Even when cattle are removed from a pasture, O’Haco leaves the water flowing to benefit wildlife.
Because of the availability of water and other factors, antelope in the area have increased from 350 in 2004, to 600 in 2014. The ranch also hosts an elk herd of 300 to 500.
The ranch also is home to Swainson’s hawks, ferruginous hawks, grassland birds and burrowing owls.
O’Haco controlled juniper on 15,000 acres to restore native grasslands.
The ranch hosts sportsman’s clubs and cooperates with wildlife groups on construction and maintenance projects.
O’Haco has served on committees for the state government to resolve issues between the Arizona Game & Fish Department and the agricultural community, include one dealing with losses from wolves.
Munson Angus Farms at Junction City, Kansas -- Charles "Chuck" and Deanna Munson.
Chuck’s great-grandfather came to the area in 1869 and started farming and ranching.
The operation is in the Flint Hills region of the Tallgrass Prairie, about 130 miles west of Kansas City.
A Kansas State University graduate, Chuck assumed formal management of the operation in 1989.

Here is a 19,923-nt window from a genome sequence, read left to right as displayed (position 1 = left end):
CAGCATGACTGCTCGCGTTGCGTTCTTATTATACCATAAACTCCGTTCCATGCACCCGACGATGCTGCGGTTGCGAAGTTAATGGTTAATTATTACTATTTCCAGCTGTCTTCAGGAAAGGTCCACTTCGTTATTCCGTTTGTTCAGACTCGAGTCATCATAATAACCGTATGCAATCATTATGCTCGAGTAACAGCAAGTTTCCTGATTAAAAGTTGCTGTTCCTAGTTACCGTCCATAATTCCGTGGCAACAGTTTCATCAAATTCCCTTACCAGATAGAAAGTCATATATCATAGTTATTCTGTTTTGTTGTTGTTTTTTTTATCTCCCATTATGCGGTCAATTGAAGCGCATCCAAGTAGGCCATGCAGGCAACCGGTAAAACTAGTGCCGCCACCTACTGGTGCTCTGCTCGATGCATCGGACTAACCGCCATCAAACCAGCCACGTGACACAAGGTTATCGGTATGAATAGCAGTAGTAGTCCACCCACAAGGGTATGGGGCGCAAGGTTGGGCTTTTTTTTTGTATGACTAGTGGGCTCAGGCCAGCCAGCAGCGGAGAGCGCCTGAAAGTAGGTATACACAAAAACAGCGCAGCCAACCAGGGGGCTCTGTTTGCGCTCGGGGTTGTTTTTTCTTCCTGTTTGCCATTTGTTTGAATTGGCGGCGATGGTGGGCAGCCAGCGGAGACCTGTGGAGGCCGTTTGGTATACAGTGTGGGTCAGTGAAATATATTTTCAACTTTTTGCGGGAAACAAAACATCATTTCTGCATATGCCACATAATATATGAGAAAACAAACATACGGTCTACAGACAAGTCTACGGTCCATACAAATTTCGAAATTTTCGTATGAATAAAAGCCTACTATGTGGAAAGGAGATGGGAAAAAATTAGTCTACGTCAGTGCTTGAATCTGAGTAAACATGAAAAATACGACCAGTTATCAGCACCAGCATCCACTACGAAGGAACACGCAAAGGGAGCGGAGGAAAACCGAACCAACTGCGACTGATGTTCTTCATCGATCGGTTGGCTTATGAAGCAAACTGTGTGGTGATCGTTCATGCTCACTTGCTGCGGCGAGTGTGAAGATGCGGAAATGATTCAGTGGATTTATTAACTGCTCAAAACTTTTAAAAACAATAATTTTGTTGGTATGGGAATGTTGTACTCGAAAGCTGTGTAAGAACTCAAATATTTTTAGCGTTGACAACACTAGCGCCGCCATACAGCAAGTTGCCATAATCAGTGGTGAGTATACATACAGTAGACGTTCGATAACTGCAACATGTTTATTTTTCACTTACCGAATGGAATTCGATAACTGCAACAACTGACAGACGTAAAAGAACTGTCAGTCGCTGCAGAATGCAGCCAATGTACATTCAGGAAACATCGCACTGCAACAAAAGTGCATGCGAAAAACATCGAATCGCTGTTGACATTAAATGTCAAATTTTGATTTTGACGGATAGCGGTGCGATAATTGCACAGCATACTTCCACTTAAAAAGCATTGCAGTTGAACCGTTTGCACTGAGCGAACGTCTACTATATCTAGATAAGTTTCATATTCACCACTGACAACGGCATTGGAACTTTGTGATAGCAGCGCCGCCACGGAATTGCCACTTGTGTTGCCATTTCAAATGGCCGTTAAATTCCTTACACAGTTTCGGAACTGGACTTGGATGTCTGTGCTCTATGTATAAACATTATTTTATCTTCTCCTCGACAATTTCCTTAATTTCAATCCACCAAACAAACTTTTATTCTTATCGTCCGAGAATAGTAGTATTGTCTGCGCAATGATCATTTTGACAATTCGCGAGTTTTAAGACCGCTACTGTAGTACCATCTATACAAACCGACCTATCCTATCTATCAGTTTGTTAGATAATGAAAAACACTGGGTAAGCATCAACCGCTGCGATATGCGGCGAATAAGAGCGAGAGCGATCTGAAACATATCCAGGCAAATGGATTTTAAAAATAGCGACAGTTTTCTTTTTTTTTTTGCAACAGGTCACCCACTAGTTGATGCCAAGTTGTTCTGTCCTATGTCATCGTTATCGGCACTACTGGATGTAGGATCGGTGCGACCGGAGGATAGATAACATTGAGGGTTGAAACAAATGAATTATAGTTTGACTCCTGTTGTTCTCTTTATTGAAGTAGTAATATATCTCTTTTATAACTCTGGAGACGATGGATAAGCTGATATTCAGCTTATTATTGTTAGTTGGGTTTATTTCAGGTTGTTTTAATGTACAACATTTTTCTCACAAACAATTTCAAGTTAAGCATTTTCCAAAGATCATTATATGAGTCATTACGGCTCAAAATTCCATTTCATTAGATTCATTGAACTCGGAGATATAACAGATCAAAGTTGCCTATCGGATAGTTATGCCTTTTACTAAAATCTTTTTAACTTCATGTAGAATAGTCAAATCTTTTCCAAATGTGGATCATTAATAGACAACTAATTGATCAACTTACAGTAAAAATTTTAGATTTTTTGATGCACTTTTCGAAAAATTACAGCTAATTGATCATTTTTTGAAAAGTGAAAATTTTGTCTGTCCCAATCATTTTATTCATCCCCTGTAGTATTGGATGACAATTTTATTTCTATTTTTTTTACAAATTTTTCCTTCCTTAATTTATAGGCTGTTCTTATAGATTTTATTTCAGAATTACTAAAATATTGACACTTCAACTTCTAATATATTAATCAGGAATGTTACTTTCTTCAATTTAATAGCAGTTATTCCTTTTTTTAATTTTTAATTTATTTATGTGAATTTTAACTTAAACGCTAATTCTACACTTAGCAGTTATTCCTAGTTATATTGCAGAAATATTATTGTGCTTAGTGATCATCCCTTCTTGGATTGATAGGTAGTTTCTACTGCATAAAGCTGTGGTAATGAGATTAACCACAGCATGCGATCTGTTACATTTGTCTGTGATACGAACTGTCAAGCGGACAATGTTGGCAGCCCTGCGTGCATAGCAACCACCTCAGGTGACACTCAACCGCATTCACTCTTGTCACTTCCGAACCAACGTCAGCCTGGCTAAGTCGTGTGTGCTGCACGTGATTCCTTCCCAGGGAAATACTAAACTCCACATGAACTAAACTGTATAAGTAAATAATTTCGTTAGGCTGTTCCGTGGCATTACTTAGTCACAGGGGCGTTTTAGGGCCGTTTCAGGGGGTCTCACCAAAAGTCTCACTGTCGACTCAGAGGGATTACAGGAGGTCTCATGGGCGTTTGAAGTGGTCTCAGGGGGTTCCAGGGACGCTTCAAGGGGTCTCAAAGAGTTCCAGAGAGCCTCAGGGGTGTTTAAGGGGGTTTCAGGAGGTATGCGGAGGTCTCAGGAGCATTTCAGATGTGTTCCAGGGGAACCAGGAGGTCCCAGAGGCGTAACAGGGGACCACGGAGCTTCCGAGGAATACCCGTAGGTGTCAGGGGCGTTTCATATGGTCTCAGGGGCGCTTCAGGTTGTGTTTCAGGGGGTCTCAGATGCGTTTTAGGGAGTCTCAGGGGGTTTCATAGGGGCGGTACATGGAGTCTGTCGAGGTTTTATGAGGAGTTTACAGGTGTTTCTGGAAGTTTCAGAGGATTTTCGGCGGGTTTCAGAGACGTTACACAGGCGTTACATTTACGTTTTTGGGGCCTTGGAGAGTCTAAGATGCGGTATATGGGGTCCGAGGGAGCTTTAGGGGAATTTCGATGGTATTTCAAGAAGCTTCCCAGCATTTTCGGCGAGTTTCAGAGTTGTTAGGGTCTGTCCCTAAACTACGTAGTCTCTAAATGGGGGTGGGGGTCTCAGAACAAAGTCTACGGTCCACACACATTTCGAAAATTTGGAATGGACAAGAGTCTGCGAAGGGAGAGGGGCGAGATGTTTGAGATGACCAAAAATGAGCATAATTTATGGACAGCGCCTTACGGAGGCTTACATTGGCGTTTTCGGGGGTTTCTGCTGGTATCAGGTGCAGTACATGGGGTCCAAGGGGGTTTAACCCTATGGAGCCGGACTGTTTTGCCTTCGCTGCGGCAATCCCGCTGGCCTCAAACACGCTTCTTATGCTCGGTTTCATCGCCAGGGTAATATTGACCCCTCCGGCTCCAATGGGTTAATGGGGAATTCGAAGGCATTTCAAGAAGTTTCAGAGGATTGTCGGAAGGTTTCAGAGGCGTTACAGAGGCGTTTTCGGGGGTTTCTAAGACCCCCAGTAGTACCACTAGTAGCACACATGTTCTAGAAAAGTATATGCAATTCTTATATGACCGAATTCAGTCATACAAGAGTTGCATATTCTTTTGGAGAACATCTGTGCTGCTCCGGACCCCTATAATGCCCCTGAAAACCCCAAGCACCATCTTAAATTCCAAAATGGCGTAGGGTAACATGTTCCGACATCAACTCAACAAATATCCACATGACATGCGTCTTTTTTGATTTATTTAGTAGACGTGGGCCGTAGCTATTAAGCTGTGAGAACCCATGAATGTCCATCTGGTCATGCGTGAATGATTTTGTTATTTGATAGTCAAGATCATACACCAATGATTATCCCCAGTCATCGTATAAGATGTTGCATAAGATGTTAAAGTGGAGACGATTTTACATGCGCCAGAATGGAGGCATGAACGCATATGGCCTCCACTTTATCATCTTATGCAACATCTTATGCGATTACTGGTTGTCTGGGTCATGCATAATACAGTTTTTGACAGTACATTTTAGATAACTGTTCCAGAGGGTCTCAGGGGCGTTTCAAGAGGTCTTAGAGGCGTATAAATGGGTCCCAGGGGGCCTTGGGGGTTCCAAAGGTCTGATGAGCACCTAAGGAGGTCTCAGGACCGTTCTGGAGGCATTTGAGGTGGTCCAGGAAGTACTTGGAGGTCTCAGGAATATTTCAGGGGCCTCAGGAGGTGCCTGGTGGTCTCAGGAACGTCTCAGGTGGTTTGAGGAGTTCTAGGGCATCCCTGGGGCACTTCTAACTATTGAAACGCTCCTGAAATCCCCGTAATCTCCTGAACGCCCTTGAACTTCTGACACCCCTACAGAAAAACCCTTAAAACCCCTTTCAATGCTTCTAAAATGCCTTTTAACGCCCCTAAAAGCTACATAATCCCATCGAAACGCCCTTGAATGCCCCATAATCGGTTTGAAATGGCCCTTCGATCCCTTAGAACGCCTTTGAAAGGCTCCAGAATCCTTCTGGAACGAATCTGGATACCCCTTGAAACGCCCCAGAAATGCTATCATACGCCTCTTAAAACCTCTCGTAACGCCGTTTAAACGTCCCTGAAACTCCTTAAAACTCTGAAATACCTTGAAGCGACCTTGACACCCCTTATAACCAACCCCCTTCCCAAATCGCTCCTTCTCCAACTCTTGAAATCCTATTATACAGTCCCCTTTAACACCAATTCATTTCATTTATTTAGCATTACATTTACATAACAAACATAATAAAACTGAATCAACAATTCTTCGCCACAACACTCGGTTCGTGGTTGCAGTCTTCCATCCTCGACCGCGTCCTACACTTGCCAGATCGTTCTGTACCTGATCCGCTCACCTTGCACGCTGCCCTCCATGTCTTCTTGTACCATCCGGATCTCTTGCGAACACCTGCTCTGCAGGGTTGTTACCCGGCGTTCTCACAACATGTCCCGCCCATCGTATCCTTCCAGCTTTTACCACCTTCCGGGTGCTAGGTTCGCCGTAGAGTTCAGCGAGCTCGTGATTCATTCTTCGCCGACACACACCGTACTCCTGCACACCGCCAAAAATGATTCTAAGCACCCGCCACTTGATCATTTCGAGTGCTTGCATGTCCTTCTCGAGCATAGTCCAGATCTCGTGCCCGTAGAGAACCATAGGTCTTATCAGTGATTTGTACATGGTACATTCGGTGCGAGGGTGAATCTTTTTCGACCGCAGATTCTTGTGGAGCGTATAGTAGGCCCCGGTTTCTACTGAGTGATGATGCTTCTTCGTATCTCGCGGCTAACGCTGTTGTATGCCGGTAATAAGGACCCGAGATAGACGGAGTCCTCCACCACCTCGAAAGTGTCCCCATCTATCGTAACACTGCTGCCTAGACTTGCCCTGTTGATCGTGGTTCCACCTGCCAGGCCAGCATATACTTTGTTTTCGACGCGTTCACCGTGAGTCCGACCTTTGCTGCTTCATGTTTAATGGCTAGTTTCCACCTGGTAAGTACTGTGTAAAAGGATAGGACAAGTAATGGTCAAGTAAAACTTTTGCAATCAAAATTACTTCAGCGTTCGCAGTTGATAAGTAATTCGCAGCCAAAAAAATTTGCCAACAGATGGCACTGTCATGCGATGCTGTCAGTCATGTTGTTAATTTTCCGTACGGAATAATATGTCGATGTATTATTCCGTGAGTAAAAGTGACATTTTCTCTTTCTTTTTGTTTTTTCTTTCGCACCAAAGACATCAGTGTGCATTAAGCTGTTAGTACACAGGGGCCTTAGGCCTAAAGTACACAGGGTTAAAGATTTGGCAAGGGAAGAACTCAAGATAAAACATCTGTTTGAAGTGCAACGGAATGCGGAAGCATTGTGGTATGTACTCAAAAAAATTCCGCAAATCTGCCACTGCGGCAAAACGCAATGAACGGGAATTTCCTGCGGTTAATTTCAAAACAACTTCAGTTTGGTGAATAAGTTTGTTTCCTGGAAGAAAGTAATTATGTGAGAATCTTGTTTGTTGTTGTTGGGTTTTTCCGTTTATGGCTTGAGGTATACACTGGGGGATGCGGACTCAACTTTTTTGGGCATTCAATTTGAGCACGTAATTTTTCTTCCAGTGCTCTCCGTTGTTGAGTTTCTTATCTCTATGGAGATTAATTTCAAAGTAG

Munson Angus Farms comprises 5,000 acres, about half rangeland and half row crop.
The primary enterprise is the 250-head purebred Angus cow herd.
After calving, the cows rotationally graze the native tallgrass rangeland from May through November.
Calves are finished on the farm using only Munson-raised crops; 90% of the carcasses grade Prime.
Processed and aged by a local butcher, the beef is sold through Munson’s Prime, a restaurant in Junction City; the restaurant features a video screen showing ranch scenes.
The Munsons controlled cedar on 420 acres of native rangeland to restore grasses, and implemented a plan to burn each grazing unit once every three years to suppress new brush growth.
The brush control also enhanced habitat for the greater prairie chicken.
The family uses grazing-exclosure cages to monitor the amount of use of native pastures.
Wildlife escape ramps in all water tanks prevent wildlife losses.
Munson led efforts to unite 11 landowners and stabilize two miles of Smoky Hill River bank.
The stabilization project on the Munsons’ 4,000-feet river bank included 7,000 tons of rock, 18 weirs, 6.6 tons of mulch and three acres seeded to native grasses and planted with trees.
The streambank project improved habitat for fish, including the endangered Topeka Shiner, and has attracted wild turkeys for nesting and brooding.
John Wallace operates Wallace Communications and edits the southern edition of Dow Agrosciences' Range and Pasture magazine.